In the morning, snow was gently falling on the puddle-dotted streets while jacketed pedestrians briskly shuffled their way down the cracked sidewalks. On the wall, in the large red-chair-filled conference hall of the South Kazakhstan State Pedagogical Institute, read a bold, gold-plated inscription for all to be seated under: “Feeling of patriotism is of top importance.” – N. A. Nazarbayev. I wondered: was it the feeling of patriotism that was of importance or the actual patriotism itself? Could one feel patriotic without actually being patriotic? Whatever the answer, the feeling was of top importance, according to Kazakhstan’s one and only president since their independence in 1991.
Thursday morning brought lightly dusted snowy streets and blue skies. It had snowed overnight and the snow had stuck, leaving a slight trace of whiteness on the ground, the sun now reflecting off it from above. In the afternoon, I met T, a twenty-nine-year-old Hungarian traveler, freelance English teacher and aspiring motivational speaker whose dream was to see all the countries of the world by the time he reached the age of thirty-five. I forgot to ask him how many he had left to go. He said he was very interested in conversations around controversial social issues in Kazakhstan, trying to get his students to discuss them and not have a sweep-it-under-the-rug attitude.
“I’m preaching about the low-budget traveling,” he told me over coffee at the posh-looking Traveler’s Coffee in the center. “My goal is to become a motivational speaker and encourage people to travel. To be honest, I’ve been starving to have a normal conversation where I don’t need to worry about my English.” T had a bachelor’s degree, but no IELTS certification. One thing I liked about him was that he kept using the word “heaps” to mean “a lot of”, which I’d never heard before. When we discussed tourism in Kyrgyzstan, for example, he said, “oh yeah, heaps of travelers go there for tourism, heaps.” I found it both hysterical and strangely endearing at the same time. He told me a bit about his experience in Shyment since arriving in November last year.
“People here ask me all the time if I can teach IELTS. I don’t even have IELTS certification! But they think that just because I’m a foreigner from Europe who speaks decent English I can teach IELTS.” I was curious about what he did in Shymkent.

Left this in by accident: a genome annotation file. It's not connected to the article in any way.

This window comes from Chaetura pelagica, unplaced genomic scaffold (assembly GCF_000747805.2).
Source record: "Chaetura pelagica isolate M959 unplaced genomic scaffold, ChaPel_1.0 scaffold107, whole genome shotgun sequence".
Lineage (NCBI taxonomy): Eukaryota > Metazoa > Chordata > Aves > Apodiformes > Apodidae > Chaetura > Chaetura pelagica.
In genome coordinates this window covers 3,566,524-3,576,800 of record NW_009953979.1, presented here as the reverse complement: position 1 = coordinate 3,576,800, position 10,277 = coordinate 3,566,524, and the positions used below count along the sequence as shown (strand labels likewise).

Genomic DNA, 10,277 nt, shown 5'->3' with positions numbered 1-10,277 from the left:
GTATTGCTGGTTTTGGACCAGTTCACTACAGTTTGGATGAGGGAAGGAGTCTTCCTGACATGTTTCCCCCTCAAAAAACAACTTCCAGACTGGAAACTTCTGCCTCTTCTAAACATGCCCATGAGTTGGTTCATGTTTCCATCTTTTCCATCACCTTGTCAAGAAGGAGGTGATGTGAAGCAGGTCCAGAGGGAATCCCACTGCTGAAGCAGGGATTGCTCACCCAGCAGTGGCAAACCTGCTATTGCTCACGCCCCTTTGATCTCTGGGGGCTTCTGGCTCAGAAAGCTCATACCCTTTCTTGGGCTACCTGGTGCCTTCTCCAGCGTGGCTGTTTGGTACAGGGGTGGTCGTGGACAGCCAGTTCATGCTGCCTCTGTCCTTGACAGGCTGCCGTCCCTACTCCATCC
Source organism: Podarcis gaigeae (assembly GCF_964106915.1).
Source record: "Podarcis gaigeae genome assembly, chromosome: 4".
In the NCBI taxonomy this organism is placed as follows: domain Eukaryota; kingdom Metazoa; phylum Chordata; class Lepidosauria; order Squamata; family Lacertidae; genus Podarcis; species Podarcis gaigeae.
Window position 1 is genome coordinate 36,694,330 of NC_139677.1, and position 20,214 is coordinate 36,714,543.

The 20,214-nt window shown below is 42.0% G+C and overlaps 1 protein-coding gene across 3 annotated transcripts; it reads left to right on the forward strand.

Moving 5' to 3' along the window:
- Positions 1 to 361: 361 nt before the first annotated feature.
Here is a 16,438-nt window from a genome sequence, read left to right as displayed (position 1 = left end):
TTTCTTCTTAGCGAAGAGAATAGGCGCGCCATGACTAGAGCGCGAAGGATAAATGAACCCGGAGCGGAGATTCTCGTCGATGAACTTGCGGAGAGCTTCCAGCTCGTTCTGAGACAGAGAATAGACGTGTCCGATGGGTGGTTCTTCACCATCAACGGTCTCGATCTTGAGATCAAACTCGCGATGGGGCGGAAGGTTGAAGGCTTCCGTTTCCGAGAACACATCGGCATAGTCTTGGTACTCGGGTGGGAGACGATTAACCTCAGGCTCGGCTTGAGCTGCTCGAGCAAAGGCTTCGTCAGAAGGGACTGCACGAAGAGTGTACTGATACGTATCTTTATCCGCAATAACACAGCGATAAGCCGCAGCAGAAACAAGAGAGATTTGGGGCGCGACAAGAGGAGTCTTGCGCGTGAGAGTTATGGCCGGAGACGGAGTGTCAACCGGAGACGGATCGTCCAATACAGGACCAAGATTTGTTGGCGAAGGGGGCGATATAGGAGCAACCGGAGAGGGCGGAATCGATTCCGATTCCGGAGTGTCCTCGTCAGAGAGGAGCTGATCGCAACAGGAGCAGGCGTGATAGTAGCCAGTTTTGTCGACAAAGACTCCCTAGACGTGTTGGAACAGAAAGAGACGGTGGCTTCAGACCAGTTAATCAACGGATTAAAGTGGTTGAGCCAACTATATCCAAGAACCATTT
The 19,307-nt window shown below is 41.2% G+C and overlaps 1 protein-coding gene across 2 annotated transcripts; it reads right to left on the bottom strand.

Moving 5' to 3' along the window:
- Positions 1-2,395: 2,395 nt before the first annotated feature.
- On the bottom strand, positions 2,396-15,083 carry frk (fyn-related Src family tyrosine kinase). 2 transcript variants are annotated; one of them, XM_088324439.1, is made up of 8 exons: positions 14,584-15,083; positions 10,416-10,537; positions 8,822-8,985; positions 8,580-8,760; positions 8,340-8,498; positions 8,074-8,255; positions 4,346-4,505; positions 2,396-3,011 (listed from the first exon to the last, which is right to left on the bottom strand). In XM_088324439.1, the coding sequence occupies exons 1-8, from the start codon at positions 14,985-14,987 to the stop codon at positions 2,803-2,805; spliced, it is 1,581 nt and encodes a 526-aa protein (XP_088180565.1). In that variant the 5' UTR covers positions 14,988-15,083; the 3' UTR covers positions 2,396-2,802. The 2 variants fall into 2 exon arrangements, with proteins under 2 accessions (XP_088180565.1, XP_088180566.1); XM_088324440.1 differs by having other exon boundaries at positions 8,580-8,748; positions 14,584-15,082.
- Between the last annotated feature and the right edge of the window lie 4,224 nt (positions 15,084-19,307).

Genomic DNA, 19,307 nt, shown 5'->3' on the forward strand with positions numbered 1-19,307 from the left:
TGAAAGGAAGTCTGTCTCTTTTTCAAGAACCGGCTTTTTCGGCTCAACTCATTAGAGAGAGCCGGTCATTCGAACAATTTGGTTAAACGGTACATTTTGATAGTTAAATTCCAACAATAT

“So you teach privately?”
“I’m like a freelancer. I go to language centers and say, ‘Hey I’m a foreigner. Do you have groups?’ It works well,” he said. I nodded, stirring my Americano.
“So you freelance at these language centers?” I asked.
“Yeah exactly. I do my own stuff. I have my own Facebook and Instagram page. Most of the clients are English teachers trying to improve their English.”
“So you do online stuff too?”
“I want to shift it to online – I just started now. I have the first client from Moscow – they are Kazak. Here in Kazakhstan, online teaching is not popular, not at all. I don’t know why. They believe in personal contact – probably because of this bureaucracy, you know, you always have to shake hands.” I asked him how he hoped to continue his online teaching in the future and how that would help him to continue traveling.
“Once I’m able to shift $100 or $150 per week online, I’m going to stop everything and just travel twenty-four/seven because that will enable me – because I’ll just need mobile internet – and that’s sorted. Of course, I need to spend some time to figure how to manage all that stuff, but that’s the ultimate, so I can devote all three hundred sixty-five days to traveling. Right now, it’s six months’ work, six months traveling in my life – I have no reason to complain at all. Online would be the future, the next step.” A part of me was envious of T. Here was a guy who had decided to dedicate his entire life to travel. He wanted to visit every country in the world – quite a goal – but he was entirely serious about it. I admired his dedication to something I was also passionate about. He seemed to view money as just paper that allowed him to keep traveling. He commented on challenges in Kazakhstan as a place for someone like himself to conduct business.
“I was thinking of running my own business, something like that, so after a while just take off and hire someone, but there is no person I can trust here. This is not a place where you can leave your business. If you want to take Kazakh nationality, you have to drop your nationality. You cannot buy a house as a foreigner, unless you have a residence permit and stuff like that. It’s insane how much they try to concentrate the money.” I told him that I was interested in learning more about Almaty as I’d be visiting next month. He mentioned the differences between Almaty and Shymkent in the English teaching markets for foreign teachers. “Almaty, the market is already filled,” he said. “Here,” he said, pausing to look around, shaking his head, “there is no market.”
That afternoon, as I thought about my conversation with T, I had lunch at a restaurant that, in its efforts to seem posh and hip, tastelessly blasted crummy instrumental music that belonged more appropriately in The Legend of Zelda than in a restaurant. The lone trumpeter outside on muddy Ilyaev Street – sweetly serenading shoppers with a beautiful cover of Sinatra’s “My Way” – did a better job of filling space with meaningful music. He stood in the mud, his boots caked on the bottom; a rusty trumpet case lay discarded beside him, resting against the trunk of a snow-filled tree. Downward-looking, sidewalk-staring walkers shuffled by quickly without perhaps even considering the immense beauty that was being projected into their city streets. Were they not grateful? Did they not like the music? I didn’t see anyone give the man any Kazak Tinge.